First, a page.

SERVICE ANNOUNCEMENTS


RRDF Log Apply for DB2 and DB2 Version 8 New Function Mode

Announcement Date: 05/31/2003


With the advent of DB2 for z/OS Version 8 (i.e. DB2 on the mainframe platform) in 2003, IBM introduced significant new functionality requiring E-Net to confront a key set of questions: should the existing technology (i.e. Log Apply for DB2) be enhanced and modified to support the new DB2 features, or is it appropriate to re-engineer the technology? E-Net determined that it was the right time to build a new product, and EDR (Enterprise Data Replicator) is that new product.

Under DB2 V8 New Function Mode, catalog and directory structures were radically changed. Many catalog/directory tables were converted to Unicode. Utilities were significantly altered and enhanced. Object names can be much longer. Many other internal facets of DB2 were changed or enhanced.

Customers wishing to accomplish off-site replication of DB2 tables should upgrade from Log Apply to EDR prior to migrating to DB2 Version 8 NFM. Log Apply is certified to run properly under DB2 V8 Compatibility Mode, but is NOT certified to run properly under DB2 V8 New Function Mode. Although some features may run properly, or may appear to run properly, results are unpredictable. Most importantly, Log Apply is not supported under DB2 V8 New Function Mode or any future versions of DB2 for z/OS.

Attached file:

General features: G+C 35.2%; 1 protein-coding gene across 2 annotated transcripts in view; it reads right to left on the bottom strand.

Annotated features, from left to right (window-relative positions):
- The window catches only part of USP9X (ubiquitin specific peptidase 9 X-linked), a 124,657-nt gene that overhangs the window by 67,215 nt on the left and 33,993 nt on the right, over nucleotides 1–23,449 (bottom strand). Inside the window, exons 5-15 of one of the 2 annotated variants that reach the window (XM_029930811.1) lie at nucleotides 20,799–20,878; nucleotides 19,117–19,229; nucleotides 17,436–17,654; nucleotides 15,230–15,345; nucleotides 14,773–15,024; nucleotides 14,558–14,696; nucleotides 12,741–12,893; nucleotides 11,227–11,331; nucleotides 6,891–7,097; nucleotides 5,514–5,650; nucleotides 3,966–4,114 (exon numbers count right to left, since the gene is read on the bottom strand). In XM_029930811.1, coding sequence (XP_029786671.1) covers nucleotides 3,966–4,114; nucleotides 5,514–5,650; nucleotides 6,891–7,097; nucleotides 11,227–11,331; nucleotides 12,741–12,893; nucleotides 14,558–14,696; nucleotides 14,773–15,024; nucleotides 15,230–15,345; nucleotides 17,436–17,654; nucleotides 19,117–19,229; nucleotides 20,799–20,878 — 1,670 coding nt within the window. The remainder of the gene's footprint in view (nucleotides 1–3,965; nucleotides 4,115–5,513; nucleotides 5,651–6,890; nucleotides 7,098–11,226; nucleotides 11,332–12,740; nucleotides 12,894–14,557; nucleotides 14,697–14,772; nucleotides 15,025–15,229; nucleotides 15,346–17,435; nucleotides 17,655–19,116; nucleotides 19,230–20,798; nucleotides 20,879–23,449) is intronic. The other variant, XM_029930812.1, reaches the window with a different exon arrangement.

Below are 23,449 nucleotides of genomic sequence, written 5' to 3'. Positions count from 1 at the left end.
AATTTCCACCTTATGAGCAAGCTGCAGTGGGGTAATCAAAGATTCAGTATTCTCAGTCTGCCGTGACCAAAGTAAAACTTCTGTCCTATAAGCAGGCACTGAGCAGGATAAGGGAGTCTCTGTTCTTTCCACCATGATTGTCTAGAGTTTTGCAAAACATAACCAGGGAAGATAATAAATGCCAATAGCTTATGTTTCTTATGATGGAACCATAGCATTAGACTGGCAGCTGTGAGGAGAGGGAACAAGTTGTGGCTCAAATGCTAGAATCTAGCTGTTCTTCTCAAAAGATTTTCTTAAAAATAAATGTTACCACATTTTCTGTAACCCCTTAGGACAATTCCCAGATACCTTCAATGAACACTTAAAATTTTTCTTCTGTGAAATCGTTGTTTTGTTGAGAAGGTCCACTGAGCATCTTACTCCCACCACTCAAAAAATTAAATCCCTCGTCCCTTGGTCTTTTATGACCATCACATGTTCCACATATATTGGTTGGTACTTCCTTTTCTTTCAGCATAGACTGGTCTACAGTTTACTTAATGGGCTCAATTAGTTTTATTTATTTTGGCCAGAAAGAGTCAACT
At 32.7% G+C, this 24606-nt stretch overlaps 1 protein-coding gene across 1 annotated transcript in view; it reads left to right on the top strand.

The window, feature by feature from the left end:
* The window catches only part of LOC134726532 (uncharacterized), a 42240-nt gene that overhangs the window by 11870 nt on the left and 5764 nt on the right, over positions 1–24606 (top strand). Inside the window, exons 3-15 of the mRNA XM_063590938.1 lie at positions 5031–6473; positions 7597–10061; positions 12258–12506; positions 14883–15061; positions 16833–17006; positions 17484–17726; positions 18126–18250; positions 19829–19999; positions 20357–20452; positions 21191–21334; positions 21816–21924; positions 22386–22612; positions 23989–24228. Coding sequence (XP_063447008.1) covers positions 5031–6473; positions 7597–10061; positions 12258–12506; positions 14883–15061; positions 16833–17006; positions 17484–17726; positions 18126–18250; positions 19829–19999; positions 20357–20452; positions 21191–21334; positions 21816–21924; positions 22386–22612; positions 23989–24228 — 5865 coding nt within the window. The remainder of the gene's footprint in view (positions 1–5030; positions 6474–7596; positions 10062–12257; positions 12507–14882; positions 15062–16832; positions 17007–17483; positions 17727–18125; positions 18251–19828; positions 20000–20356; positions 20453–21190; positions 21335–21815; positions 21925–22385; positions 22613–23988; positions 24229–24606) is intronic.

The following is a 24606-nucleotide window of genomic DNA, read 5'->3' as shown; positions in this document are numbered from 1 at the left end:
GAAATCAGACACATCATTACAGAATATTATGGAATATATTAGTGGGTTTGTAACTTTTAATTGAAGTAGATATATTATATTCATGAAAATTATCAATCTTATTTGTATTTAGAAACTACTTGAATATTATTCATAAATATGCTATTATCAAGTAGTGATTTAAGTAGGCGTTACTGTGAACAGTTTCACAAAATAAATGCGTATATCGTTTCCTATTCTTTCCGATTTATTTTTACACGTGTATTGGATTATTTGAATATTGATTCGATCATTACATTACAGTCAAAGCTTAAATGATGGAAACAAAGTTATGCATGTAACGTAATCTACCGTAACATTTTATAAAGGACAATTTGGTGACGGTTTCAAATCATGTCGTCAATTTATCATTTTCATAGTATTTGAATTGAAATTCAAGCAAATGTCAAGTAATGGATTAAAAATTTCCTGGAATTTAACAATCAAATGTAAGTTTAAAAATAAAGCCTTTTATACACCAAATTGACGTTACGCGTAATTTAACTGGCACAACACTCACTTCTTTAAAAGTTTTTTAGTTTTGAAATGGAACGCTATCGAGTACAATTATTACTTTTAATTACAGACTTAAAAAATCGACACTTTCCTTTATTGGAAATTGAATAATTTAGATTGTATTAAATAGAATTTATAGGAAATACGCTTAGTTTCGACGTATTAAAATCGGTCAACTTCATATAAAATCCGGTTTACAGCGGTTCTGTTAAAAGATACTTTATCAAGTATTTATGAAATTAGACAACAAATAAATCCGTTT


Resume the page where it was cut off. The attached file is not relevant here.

Our new product, EDR, offers real-time and peer-to-peer replication and is E-Net's strategic product for DB2 data replication going forward.

It should be noted that RRDF itself (without Log Apply) is perfectly capable of capturing and transmitting DB2 log data under DB2 V8 NFM (and also future versions of DB2 for z/OS). This means that offsite recovery to point-of-failure is perfectly possible even though the source/sending/production system is running at DB2 V8 NFM. Customers using RRDF for offsite recovery can continue to use RRDF; offsite recovery is made possible using image copies and DB2 archive log data produced by RRDF. This mode of offsite recovery is sometimes called "redbook recovery".



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